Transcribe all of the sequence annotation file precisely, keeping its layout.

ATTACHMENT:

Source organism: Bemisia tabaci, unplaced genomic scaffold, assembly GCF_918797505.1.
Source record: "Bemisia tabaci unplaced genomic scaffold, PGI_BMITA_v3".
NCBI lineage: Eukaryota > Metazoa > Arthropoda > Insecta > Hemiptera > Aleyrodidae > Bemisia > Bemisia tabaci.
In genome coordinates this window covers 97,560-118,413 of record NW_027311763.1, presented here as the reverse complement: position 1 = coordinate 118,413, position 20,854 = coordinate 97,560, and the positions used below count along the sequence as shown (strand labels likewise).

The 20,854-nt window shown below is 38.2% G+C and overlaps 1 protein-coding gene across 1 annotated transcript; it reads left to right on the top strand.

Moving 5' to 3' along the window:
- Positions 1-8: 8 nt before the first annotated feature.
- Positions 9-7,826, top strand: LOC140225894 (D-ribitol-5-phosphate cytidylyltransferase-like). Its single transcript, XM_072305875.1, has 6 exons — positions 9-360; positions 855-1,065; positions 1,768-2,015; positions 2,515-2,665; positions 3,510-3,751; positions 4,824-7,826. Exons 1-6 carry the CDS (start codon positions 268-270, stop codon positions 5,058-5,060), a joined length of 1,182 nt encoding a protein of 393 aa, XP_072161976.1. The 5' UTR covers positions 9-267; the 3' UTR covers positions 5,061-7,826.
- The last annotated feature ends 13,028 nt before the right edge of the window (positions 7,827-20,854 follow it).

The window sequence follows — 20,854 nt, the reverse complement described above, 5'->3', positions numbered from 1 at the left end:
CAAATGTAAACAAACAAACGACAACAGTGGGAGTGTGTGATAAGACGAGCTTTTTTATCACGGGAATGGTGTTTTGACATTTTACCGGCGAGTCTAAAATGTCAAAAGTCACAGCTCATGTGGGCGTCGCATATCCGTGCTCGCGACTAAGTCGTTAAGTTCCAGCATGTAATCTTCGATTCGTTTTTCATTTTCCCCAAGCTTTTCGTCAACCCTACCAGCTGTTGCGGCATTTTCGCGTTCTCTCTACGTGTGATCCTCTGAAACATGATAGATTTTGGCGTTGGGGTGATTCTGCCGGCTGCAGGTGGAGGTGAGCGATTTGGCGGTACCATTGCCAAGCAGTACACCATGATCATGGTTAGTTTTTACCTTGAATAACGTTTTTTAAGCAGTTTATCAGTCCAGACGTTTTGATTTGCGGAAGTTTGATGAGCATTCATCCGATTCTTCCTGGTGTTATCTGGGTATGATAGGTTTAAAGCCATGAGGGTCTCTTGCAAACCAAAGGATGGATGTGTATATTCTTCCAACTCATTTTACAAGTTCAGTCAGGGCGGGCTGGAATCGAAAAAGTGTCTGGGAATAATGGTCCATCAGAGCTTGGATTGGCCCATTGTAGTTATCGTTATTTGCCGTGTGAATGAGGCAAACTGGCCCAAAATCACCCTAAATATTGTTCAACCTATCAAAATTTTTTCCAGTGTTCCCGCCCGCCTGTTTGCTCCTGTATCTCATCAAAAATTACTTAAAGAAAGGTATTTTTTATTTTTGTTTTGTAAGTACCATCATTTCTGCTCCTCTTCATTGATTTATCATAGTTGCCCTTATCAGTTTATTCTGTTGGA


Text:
Source organism: Bemisia tabaci, unplaced genomic scaffold, assembly GCF_918797505.1.
Source record: "Bemisia tabaci unplaced genomic scaffold, PGI_BMITA_v3".
NCBI lineage: Eukaryota > Metazoa > Arthropoda > Insecta > Hemiptera > Aleyrodidae > Bemisia > Bemisia tabaci.
In genome coordinates this window covers 97,560-118,413 of record NW_027311763.1, presented here as the reverse complement: position 1 = coordinate 118,413, position 20,854 = coordinate 97,560, and the positions used below count along the sequence as shown (strand labels likewise).

The 20,854-nt window shown below is 38.2% G+C and overlaps 1 protein-coding gene across 1 annotated transcript; it reads left to right on the top strand.

Moving 5' to 3' along the window:
- Positions 1-8: 8 nt before the first annotated feature.
- Positions 9-7,826, top strand: LOC140225894 (D-ribitol-5-phosphate cytidylyltransferase-like). Its single transcript, XM_072305875.1, has 6 exons — positions 9-360; positions 855-1,065; positions 1,768-2,015; positions 2,515-2,665; positions 3,510-3,751; positions 4,824-7,826. Exons 1-6 carry the CDS (start codon positions 268-270, stop codon positions 5,058-5,060), a joined length of 1,182 nt encoding a protein of 393 aa, XP_072161976.1. The 5' UTR covers positions 9-267; the 3' UTR covers positions 5,061-7,826.
- The last annotated feature ends 13,028 nt before the right edge of the window (positions 7,827-20,854 follow it).

The window sequence follows — 20,854 nt, the reverse complement described above, 5'->3', positions numbered from 1 at the left end:
CAAATGTAAACAAACAAACGACAACAGTGGGAGTGTGTGATAAGACGAGCTTTTTTATCACGGGAATGGTGTTTTGACATTTTACCGGCGAGTCTAAAATGTCAAAAGTCACAGCTCATGTGGGCGTCGCATATCCGTGCTCGCGACTAAGTCGTTAAGTTCCAGCATGTAATCTTCGATTCGTTTTTCATTTTCCCCAAGCTTTTCGTCAACCCTACCAGCTGTTGCGGCATTTTCGCGTTCTCTCTACGTGTGATCCTCTGAAACATGATAGATTTTGGCGTTGGGGTGATTCTGCCGGCTGCAGGTGGAGGTGAGCGATTTGGCGGTACCATTGCCAAGCAGTACACCATGATCATGGTTAGTTTTTACCTTGAATAACGTTTTTTAAGCAGTTTATCAGTCCAGACGTTTTGATTTGCGGAAGTTTGATGAGCATTCATCCGATTCTTCCTGGTGTTATCTGGGTATGATAGGTTTAAAGCCATGAGGGTCTCTTGCAAACCAAAGGATGGATGTGTATATTCTTCCAACTCATTTTACAAGTTCAGTCAGGGCGGGCTGGAATCGAAAAAGTGTCTGGGAATAATGGTCCATCAGAGCTTGGATTGGCCCATTGTAGTTATCGTTATTTGCCGTGTGAATGAGGCAAACTGGCCCAAAATCACCCTAAATATTGTTCAACCTATCAAAATTTTTTCCAGTGTTCCCGCCCGCCTGTTTGCTCCTGTATCTCATCAAAAATTACTTAAAGAAAGGTATTTTTTATTTTTGTTTTGTAAGTACCATCATTTCTGCTCCTCTTCATTGATTTATCATAGTTGCCCTTATCAGTTTATTCTGTTGGA